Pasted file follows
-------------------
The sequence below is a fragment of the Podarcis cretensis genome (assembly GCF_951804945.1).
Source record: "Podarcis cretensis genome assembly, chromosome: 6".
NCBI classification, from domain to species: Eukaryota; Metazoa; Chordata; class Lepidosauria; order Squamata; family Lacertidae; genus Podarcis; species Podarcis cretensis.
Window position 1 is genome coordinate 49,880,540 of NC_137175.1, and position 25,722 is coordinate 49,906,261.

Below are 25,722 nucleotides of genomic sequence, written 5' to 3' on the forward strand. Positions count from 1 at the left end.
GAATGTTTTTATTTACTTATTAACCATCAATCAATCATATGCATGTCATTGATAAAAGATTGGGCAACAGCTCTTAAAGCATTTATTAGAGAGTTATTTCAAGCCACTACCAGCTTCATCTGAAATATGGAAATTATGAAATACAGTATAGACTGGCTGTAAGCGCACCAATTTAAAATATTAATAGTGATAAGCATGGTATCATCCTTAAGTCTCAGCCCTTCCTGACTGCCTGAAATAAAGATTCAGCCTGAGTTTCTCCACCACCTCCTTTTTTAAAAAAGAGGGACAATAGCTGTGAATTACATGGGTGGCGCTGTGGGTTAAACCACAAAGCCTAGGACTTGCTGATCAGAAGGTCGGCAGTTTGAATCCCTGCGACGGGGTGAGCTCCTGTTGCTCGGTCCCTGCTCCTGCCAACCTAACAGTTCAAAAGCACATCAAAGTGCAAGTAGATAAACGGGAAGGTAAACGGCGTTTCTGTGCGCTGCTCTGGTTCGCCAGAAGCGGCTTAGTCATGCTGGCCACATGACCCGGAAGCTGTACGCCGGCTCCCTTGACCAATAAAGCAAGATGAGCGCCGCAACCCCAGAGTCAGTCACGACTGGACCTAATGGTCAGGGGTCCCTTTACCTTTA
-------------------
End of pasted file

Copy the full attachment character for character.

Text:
The sequence below is a fragment of the Podarcis cretensis genome (assembly GCF_951804945.1).
Source record: "Podarcis cretensis genome assembly, chromosome: 6".
NCBI classification, from domain to species: Eukaryota; Metazoa; Chordata; class Lepidosauria; order Squamata; family Lacertidae; genus Podarcis; species Podarcis cretensis.
Window position 1 is genome coordinate 49,880,540 of NC_137175.1, and position 25,722 is coordinate 49,906,261.

Below are 25,722 nucleotides of genomic sequence, written 5' to 3' on the forward strand. Positions count from 1 at the left end.
GAATGTTTTTATTTACTTATTAACCATCAATCAATCATATGCATGTCATTGATAAAAGATTGGGCAACAGCTCTTAAAGCATTTATTAGAGAGTTATTTCAAGCCACTACCAGCTTCATCTGAAATATGGAAATTATGAAATACAGTATAGACTGGCTGTAAGCGCACCAATTTAAAATATTAATAGTGATAAGCATGGTATCATCCTTAAGTCTCAGCCCTTCCTGACTGCCTGAAATAAAGATTCAGCCTGAGTTTCTCCACCACCTCCTTTTTTAAAAAAGAGGGACAATAGCTGTGAATTACATGGGTGGCGCTGTGGGTTAAACCACAAAGCCTAGGACTTGCTGATCAGAAGGTCGGCAGTTTGAATCCCTGCGACGGGGTGAGCTCCTGTTGCTCGGTCCCTGCTCCTGCCAACCTAACAGTTCAAAAGCACATCAAAGTGCAAGTAGATAAACGGGAAGGTAAACGGCGTTTCTGTGCGCTGCTCTGGTTCGCCAGAAGCGGCTTAGTCATGCTGGCCACATGACCCGGAAGCTGTACGCCGGCTCCCTTGACCAATAAAGCAAGATGAGCGCCGCAACCCCAGAGTCAGTCACGACTGGACCTAATGGTCAGGGGTCCCTTTACCTTTA